I had a chat with the brewer, Fergus, who used to live locally, hence his appearance here. I said I had enjoyed his beer very much.
It is wonderful to be out socialising with fellow beer drinkers again – not least because I learned so much tonight, including:
- there is an exciting new bar in Blackpool East that features Eastern European beers;
- Nottingham Beer Festival coincides with Nottingham Forest v Blackpool (I do love it when that happens); and
- there is usually a mild on in here.
We even got free food, which was a bonus. How lovely to be looked after so well! I was a huge fan of this pub.
really, really didn’t want to get out of the comfiest chair I have ever sat in in my life and continue with my crawl. Why was I doing this? Especially when I had been advised that the next two pubs on my list had ‘gone downhill’ and really weren’t worth visiting. I had to make up my own mind, though – and this was, after all, a research mission. Even more reluctantly than when I’d left the Craft House, I stepped out into the dark and close Lytham night.
I stood outside for ages trying to get a signal so I could access my blog and find out where I was going next. I really ought to make a list next time for ease. It really was dark round here and I wasn’t familiar with these streets. Was this really the right way?
I eventually emerged at the County. I had been here before and think I’d liked it.
I headed straight for the Ladies and was immediately hit by an unpleasant aroma. Had I stepped into the Gents by mistake? I stepped into each cubicle in turn and couldn’t find one without a jauntily-angled seat, so I selected the cleanest.
After washing my hands thoroughly, I approached the bar and surveyed the pump clips.
When the barman finally noticed me, I ordered a half of Bombardier and took a seat by an indoor fire thing. There really was some nice decor in here.
I called Lee to request collection now I was approaching the end of my crawl.
Before I headed out, I stopped to compliment a woman on her trainers, which I had been admiring from afar.
‘I love your shoes! Are those Skechers?’
‘Ooh no – they’re Clarks. They’re from just down the road. I think they’ve got a sale on at the moment.’
Note to self to pop there on my next visit. I love my Skechers (yes I’m in the comfy shoes camp, what of it?) but they have no grip on wet smooth surfaces and, as it rains a lot Up North, I need an alternative.
I headed back out into the dark and headed in what I thought was the direction of the final pub of the night. My anxiety was heightened tonight. I wasn’t used to being out in the dark at all, let alone walking unfamiliar streets on my own. But I used to do this all the time. I had been walking myself home from pubs and from the football in the dark for 25 years. What was the matter with me? Had I simply got out of the habit and would this get better? Is this part of the post-COVID hangover that I hadn’t anticipated? I was pleased to see the pub on the horizon and couldn’t wait to step inside to safety.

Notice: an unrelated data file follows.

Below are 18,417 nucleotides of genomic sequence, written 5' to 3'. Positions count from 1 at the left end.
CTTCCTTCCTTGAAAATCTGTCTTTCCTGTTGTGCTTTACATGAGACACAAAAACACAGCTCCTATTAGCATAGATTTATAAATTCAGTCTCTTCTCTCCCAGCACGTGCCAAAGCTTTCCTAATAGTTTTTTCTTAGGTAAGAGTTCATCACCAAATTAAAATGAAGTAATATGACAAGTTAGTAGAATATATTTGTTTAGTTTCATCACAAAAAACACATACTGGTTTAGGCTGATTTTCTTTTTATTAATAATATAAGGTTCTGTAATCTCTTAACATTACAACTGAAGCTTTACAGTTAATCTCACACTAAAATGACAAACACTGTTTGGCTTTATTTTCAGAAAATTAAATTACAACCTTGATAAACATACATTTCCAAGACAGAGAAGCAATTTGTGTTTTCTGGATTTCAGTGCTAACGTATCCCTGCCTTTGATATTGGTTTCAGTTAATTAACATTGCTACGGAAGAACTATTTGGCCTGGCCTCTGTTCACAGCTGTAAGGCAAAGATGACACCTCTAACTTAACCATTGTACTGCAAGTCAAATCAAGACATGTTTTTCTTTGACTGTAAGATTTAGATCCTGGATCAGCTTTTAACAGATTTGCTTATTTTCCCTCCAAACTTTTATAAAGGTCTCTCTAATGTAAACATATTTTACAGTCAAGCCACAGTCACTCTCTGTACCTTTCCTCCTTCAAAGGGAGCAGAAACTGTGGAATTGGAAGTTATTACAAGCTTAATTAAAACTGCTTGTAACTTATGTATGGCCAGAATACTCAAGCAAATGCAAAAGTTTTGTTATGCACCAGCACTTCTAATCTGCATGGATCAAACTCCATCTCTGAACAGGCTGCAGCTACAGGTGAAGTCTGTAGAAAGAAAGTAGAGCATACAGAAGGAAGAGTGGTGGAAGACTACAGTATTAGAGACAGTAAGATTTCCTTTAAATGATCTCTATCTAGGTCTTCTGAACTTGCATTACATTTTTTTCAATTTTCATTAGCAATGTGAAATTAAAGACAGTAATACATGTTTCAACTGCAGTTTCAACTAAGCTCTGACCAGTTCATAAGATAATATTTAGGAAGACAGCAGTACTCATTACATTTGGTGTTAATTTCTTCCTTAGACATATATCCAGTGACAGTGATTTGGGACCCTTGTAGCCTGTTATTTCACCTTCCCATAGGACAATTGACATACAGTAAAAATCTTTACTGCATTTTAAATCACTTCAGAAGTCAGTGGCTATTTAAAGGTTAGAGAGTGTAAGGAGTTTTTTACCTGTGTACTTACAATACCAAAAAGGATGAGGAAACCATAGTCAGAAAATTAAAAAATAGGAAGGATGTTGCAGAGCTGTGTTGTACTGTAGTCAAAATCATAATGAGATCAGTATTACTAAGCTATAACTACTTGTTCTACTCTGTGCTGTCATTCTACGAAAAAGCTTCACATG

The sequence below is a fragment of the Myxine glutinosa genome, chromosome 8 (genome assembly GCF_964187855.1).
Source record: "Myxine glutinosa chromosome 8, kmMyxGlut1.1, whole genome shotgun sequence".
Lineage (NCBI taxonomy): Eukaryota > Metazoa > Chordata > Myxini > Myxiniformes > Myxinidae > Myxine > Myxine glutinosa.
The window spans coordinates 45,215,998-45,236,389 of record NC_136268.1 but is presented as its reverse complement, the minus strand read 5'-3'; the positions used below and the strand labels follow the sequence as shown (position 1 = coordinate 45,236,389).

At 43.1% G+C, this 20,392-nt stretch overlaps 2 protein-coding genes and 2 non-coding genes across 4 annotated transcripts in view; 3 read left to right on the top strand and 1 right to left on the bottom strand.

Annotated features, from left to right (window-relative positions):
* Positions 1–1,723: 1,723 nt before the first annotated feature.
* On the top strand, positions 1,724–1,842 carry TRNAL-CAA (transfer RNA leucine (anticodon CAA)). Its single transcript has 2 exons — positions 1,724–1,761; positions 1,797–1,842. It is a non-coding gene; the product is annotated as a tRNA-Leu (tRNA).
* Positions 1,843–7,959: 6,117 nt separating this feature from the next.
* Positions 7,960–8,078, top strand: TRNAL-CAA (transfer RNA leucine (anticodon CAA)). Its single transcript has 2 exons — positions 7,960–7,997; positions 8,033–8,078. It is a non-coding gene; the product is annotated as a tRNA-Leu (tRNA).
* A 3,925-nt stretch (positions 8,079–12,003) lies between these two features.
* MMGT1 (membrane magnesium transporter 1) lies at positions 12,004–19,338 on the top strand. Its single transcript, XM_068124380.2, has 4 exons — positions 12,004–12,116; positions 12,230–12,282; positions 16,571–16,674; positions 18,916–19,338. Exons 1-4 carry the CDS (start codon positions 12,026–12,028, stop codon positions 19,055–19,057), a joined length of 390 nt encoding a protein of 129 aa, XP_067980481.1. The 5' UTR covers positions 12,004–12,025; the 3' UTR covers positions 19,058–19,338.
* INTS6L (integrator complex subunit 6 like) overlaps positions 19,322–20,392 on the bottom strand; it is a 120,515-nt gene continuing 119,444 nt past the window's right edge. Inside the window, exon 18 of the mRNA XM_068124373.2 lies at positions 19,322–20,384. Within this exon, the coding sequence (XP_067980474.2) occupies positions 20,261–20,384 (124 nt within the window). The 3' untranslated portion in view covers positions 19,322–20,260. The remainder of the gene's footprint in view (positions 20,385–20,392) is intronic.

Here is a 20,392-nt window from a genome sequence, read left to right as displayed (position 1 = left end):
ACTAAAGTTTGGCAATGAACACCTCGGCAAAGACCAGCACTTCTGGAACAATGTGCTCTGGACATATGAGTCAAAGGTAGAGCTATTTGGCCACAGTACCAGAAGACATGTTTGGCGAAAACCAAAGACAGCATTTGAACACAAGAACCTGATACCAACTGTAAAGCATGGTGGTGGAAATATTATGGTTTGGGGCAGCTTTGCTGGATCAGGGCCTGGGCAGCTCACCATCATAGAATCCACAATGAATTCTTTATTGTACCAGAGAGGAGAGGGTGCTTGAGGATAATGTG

I scurried past the group of lads seated outside and, as I approached the bar, I noted that there was no-one else in sight – staff or punters. I was pleased to spy a pump clip, though – and a beer that I didn’t recognise.
‘Oh. What time do you close?’
‘Well…whenever we decide to.’
I was reluctant to step back out into the dark and the group of lads gathered outside but did I have a choice? It was only when I got home I thought about asking if I could at least wait inside while I waited for Lee to turn up.
I’m not sure what the issue was, as there was a group seated outside, me wanting to provide custom and at least one other couple I spotted who were turned away. So lack of customers didn’t appear to be the issue. Had the lads been causing trouble? Were they just loitering? Was there a minimum customer quotient? Were there staff shortages?
I waited in the seating area outside, as far away from the group of lads as I could. I called Lee to talk to me while I waited so I felt safer. This was the second time within a week I had been turned away from a pub because it was closing before its publicised closing time. Whilst slighted, I had easily found another venue in Poulton because there are plenty to go at in a small area; but here was different: it was dark and I was scared. And I don’t want this to become a theme.
Once again it was a useful research mission and I look forward to spending much more time (and money) in Craft House and Taps on my next visit to Lytham – as well as dining in at The Deacon.
Cost summary of the night:
- Craft House – £1.50 (half cask)
- Ship & Royal – £2.50 (half draft) + £10.29 (food)
- The Deacon – £2.50 (half draft)
- Taps – £3.55 (pint cask) + FREE (half cask + food)
- County Hotel – £1.70 (half cask)
- Station – £0.00
- TOTAL – £22.04
Next up: a safe and accompanied daytime crawl around my favourite Blackpool town centre pubs.